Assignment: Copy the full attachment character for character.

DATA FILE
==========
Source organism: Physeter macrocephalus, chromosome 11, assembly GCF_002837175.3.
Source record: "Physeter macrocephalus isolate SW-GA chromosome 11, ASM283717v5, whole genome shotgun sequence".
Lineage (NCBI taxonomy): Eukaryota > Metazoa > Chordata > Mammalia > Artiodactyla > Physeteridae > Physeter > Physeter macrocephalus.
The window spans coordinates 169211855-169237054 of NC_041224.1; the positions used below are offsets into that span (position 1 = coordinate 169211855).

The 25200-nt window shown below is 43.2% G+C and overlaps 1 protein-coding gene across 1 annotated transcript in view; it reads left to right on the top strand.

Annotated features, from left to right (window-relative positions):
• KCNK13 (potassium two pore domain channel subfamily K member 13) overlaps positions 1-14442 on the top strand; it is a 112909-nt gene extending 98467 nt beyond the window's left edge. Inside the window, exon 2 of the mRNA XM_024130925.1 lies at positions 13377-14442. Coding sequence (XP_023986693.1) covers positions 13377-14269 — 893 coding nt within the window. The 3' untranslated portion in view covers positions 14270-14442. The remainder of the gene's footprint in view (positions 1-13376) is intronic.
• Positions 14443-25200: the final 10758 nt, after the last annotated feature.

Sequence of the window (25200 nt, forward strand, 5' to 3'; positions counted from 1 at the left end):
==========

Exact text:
Source organism: Physeter macrocephalus, chromosome 11, assembly GCF_002837175.3.
Source record: "Physeter macrocephalus isolate SW-GA chromosome 11, ASM283717v5, whole genome shotgun sequence".
Lineage (NCBI taxonomy): Eukaryota > Metazoa > Chordata > Mammalia > Artiodactyla > Physeteridae > Physeter > Physeter macrocephalus.
The window spans coordinates 169211855-169237054 of NC_041224.1; the positions used below are offsets into that span (position 1 = coordinate 169211855).

The 25200-nt window shown below is 43.2% G+C and overlaps 1 protein-coding gene across 1 annotated transcript in view; it reads left to right on the top strand.

Annotated features, from left to right (window-relative positions):
• KCNK13 (potassium two pore domain channel subfamily K member 13) overlaps positions 1-14442 on the top strand; it is a 112909-nt gene extending 98467 nt beyond the window's left edge. Inside the window, exon 2 of the mRNA XM_024130925.1 lies at positions 13377-14442. Coding sequence (XP_023986693.1) covers positions 13377-14269 — 893 coding nt within the window. The 3' untranslated portion in view covers positions 14270-14442. The remainder of the gene's footprint in view (positions 1-13376) is intronic.
• Positions 14443-25200: the final 10758 nt, after the last annotated feature.

Sequence of the window (25200 nt, forward strand, 5' to 3'; positions counted from 1 at the left end):